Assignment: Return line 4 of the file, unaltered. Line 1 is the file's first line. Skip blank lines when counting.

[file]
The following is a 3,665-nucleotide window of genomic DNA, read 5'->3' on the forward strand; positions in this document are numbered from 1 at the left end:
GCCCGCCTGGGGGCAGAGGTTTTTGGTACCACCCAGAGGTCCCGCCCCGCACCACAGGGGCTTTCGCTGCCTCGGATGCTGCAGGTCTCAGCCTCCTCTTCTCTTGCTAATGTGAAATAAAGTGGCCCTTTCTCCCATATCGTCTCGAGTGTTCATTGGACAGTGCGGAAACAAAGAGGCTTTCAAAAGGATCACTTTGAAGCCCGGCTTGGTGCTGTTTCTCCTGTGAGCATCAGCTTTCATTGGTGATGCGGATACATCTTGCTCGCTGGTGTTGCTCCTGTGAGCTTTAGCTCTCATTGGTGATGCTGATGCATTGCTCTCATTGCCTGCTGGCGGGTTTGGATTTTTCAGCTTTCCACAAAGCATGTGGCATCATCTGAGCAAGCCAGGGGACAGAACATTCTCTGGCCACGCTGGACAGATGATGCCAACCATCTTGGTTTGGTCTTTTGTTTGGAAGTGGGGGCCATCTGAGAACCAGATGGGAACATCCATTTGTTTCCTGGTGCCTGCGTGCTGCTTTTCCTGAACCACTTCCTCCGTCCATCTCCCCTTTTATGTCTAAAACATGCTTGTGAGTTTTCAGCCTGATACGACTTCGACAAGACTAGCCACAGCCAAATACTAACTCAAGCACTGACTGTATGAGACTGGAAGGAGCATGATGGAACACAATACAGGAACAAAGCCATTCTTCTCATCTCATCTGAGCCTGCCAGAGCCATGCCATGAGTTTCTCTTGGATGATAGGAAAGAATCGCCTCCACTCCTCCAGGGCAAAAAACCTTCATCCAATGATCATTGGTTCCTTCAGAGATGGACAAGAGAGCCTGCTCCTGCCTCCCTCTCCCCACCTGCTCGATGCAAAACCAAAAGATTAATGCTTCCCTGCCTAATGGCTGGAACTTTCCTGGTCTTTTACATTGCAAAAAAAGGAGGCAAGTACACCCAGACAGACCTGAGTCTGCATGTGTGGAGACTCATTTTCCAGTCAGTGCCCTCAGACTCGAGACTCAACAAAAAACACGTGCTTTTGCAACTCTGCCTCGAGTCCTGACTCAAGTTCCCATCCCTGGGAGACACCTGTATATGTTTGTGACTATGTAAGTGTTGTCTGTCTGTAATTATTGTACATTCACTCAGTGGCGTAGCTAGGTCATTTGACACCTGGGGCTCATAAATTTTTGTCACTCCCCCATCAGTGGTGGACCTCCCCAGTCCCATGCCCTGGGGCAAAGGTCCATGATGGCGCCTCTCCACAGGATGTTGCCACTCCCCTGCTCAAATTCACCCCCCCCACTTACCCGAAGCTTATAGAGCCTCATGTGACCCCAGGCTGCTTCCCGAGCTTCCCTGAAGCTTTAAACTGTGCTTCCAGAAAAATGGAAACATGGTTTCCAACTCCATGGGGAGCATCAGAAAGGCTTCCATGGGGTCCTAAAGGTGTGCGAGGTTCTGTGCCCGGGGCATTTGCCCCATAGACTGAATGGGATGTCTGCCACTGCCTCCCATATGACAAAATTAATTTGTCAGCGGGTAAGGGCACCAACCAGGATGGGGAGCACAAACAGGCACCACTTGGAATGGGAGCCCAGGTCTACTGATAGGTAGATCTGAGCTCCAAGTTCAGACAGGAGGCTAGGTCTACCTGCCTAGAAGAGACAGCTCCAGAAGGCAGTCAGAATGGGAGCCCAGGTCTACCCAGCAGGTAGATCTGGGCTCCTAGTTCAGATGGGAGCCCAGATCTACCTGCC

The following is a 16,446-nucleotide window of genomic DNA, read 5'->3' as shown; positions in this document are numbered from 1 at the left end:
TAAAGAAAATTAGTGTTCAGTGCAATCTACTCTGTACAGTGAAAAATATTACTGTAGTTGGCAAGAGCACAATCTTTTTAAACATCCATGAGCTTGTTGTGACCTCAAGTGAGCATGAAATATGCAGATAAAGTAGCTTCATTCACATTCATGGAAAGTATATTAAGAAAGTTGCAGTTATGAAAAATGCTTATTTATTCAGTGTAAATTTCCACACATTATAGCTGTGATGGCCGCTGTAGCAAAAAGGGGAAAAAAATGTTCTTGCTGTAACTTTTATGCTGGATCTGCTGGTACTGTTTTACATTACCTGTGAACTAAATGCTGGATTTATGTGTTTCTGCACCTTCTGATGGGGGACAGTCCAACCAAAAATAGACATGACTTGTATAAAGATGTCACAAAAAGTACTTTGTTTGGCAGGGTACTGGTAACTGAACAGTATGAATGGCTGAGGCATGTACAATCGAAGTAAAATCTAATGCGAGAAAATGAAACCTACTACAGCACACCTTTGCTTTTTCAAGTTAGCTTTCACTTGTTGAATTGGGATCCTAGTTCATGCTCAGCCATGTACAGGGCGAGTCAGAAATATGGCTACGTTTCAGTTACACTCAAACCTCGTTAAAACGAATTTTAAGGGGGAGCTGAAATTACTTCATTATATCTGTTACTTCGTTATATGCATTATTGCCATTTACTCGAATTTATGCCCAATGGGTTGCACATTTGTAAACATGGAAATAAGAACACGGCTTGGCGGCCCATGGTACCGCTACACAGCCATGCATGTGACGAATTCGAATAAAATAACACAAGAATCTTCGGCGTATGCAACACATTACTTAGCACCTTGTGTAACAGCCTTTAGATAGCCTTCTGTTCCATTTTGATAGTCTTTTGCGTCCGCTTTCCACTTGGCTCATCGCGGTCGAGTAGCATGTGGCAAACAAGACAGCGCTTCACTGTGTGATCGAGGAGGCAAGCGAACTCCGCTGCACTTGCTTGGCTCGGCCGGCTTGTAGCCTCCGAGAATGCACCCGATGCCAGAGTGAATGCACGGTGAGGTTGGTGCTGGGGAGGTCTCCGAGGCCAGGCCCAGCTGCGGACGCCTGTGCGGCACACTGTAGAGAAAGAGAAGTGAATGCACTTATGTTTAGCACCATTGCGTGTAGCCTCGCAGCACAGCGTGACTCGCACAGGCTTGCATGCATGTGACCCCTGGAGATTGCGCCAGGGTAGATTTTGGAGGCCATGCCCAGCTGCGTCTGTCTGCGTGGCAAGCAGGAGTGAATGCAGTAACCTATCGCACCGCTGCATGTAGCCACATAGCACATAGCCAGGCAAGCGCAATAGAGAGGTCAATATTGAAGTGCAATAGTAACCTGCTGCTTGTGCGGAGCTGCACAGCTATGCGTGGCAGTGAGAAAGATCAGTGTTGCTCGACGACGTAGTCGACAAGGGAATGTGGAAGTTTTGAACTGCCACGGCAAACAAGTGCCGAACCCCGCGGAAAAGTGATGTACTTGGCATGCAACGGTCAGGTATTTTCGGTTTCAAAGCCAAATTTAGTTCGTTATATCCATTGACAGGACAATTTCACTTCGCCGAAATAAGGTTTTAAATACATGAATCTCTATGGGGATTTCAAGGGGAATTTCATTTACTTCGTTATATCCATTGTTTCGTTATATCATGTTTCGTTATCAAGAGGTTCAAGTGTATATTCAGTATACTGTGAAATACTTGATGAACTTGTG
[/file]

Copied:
TAAAGAAAATTAGTGTTCAGTGCAATCTACTCTGTACAGTGAAAAATATTACTGTAGTTGGCAAGAGCACAATCTTTTTAAACATCCATGAGCTTGTTGTGACCTCAAGTGAGCATGAAATATGCAGATAAAGTAGCTTCATTCACATTCATGGAAAGTATATTAAGAAAGTTGCAGTTATGAAAAATGCTTATTTATTCAGTGTAAATTTCCACACATTATAGCTGTGATGGCCGCTGTAGCAAAAAGGGGAAAAAAATGTTCTTGCTGTAACTTTTATGCTGGATCTGCTGGTACTGTTTTACATTACCTGTGAACTAAATGCTGGATTTATGTGTTTCTGCACCTTCTGATGGGGGACAGTCCAACCAAAAATAGACATGACTTGTATAAAGATGTCACAAAAAGTACTTTGTTTGGCAGGGTACTGGTAACTGAACAGTATGAATGGCTGAGGCATGTACAATCGAAGTAAAATCTAATGCGAGAAAATGAAACCTACTACAGCACACCTTTGCTTTTTCAAGTTAGCTTTCACTTGTTGAATTGGGATCCTAGTTCATGCTCAGCCATGTACAGGGCGAGTCAGAAATATGGCTACGTTTCAGTTACACTCAAACCTCGTTAAAACGAATTTTAAGGGGGAGCTGAAATTACTTCATTATATCTGTTACTTCGTTATATGCATTATTGCCATTTACTCGAATTTATGCCCAATGGGTTGCACATTTGTAAACATGGAAATAAGAACACGGCTTGGCGGCCCATGGTACCGCTACACAGCCATGCATGTGACGAATTCGAATAAAATAACACAAGAATCTTCGGCGTATGCAACACATTACTTAGCACCTTGTGTAACAGCCTTTAGATAGCCTTCTGTTCCATTTTGATAGTCTTTTGCGTCCGCTTTCCACTTGGCTCATCGCGGTCGAGTAGCATGTGGCAAACAAGACAGCGCTTCACTGTGTGATCGAGGAGGCAAGCGAACTCCGCTGCACTTGCTTGGCTCGGCCGGCTTGTAGCCTCCGAGAATGCACCCGATGCCAGAGTGAATGCACGGTGAGGTTGGTGCTGGGGAGGTCTCCGAGGCCAGGCCCAGCTGCGGACGCCTGTGCGGCACACTGTAGAGAAAGAGAAGTGAATGCACTTATGTTTAGCACCATTGCGTGTAGCCTCGCAGCACAGCGTGACTCGCACAGGCTTGCATGCATGTGACCCCTGGAGATTGCGCCAGGGTAGATTTTGGAGGCCATGCCCAGCTGCGTCTGTCTGCGTGGCAAGCAGGAGTGAATGCAGTAACCTATCGCACCGCTGCATGTAGCCACATAGCACATAGCCAGGCAAGCGCAATAGAGAGGTCAATATTGAAGTGCAATAGTAACCTGCTGCTTGTGCGGAGCTGCACAGCTATGCGTGGCAGTGAGAAAGATCAGTGTTGCTCGACGACGTAGTCGACAAGGGAATGTGGAAGTTTTGAACTGCCACGGCAAACAAGTGCCGAACCCCGCGGAAAAGTGATGTACTTGGCATGCAACGGTCAGGTATTTTCGGTTTCAAAGCCAAATTTAGTTCGTTATATCCATTGACAGGACAATTTCACTTCGCCGAAATAAGGTTTTAAATACATGAATCTCTATGGGGATTTCAAGGGGAATTTCATTTACTTCGTTATATCCATTGTTTCGTTATATCATGTTTCGTTATCAAGAGGTTCAAGTGTATATTCAGTATACTGTGAAATACTTGATGAACTTGTG